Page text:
• “I have noticed more last minute patient cancellations.” (Illinois dentist)
  • “We are seeing more no-shows, and some people are wanting to wait a year instead of 6 months for their next dental cleaning. We are booking ahead now and that seems to be working out well.” (Hygienist)

Dentists doing hygiene

  • “More of the hygiene is being done by dentists when the staff is small and the work load has decreased. Less patients scheduling.” (Illinois
  • “If things slow down more, I will cut my hygienists days or time and do it myself until there is a buildup of patients making more appointments.” (New York dentist)
  • “In our area we have an over supply of dentists. We also have a large number of dentists trained in foreign countries. I have found that Asian dentists and foreign-trained dentists tend to not use hygienists. They perform very inadequate hygiene themselves but charge just a much or more. It is a shame but it is a increasing trend.” (California dentist)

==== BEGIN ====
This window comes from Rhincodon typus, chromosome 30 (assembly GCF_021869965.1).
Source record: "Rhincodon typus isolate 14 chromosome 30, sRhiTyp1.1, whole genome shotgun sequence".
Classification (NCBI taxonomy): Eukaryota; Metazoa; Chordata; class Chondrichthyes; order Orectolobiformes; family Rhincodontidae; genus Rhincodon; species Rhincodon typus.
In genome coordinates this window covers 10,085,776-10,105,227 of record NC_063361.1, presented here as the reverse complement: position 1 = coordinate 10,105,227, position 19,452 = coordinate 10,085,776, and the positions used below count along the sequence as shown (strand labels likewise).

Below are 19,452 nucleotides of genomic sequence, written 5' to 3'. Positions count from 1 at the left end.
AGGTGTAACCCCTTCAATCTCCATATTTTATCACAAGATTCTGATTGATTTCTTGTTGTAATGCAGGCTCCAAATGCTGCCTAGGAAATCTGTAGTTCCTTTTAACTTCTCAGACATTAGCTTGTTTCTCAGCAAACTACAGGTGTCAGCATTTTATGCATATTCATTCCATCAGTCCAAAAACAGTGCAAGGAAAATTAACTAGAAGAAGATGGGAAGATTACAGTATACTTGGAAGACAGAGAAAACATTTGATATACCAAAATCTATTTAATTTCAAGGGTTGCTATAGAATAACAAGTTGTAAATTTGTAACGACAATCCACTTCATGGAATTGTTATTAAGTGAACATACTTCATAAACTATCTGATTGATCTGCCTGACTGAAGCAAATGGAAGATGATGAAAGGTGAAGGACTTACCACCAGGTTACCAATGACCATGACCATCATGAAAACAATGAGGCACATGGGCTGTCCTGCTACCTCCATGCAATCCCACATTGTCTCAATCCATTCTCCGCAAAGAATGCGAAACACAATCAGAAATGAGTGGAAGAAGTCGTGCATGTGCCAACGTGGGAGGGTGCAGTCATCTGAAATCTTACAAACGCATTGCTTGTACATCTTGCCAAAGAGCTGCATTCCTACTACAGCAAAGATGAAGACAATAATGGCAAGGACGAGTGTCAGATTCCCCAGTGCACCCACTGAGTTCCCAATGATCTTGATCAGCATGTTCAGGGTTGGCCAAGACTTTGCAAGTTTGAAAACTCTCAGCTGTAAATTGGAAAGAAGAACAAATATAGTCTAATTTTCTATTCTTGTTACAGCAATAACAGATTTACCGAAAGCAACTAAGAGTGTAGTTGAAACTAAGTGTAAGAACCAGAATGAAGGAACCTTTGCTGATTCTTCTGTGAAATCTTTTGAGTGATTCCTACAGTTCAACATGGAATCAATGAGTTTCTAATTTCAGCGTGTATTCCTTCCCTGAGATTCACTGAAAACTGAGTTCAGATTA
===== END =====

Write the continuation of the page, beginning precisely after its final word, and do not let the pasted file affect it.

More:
More time off, less pay for hygienists

  • “Not many changes. More willing to consolidate schedules and have one stay home.” (Washington dentist)
  • “When there are openings in their schedules, we have paid them at their seminar/training/administrative rate for those hours."
  • “We are considering reducing hours.” (New Jersey dentist)

Cutting part-time hygienists

  • “Reduced hours with part time hygienists only. Full time have stayed the same and even been given a modest raise.” (South Carolina dentist)
  • “I cut a dental hygenist who worked just one day.” (Texas dentist)

Taking on more duties

  • “I have asked the hygienist to do extra duties when an assistant took another position. Recall and answering the phone when available.” (Indiana dentist)
  • “They have to take on more responsibility.” (Massachusetts dentist)

Hygienists must pay their own way

  • “Upon doing a practice analysis, we found we overpaid our hygienist by $13,000. We paid more in hourly plus benefits than we collected!” (General dentist)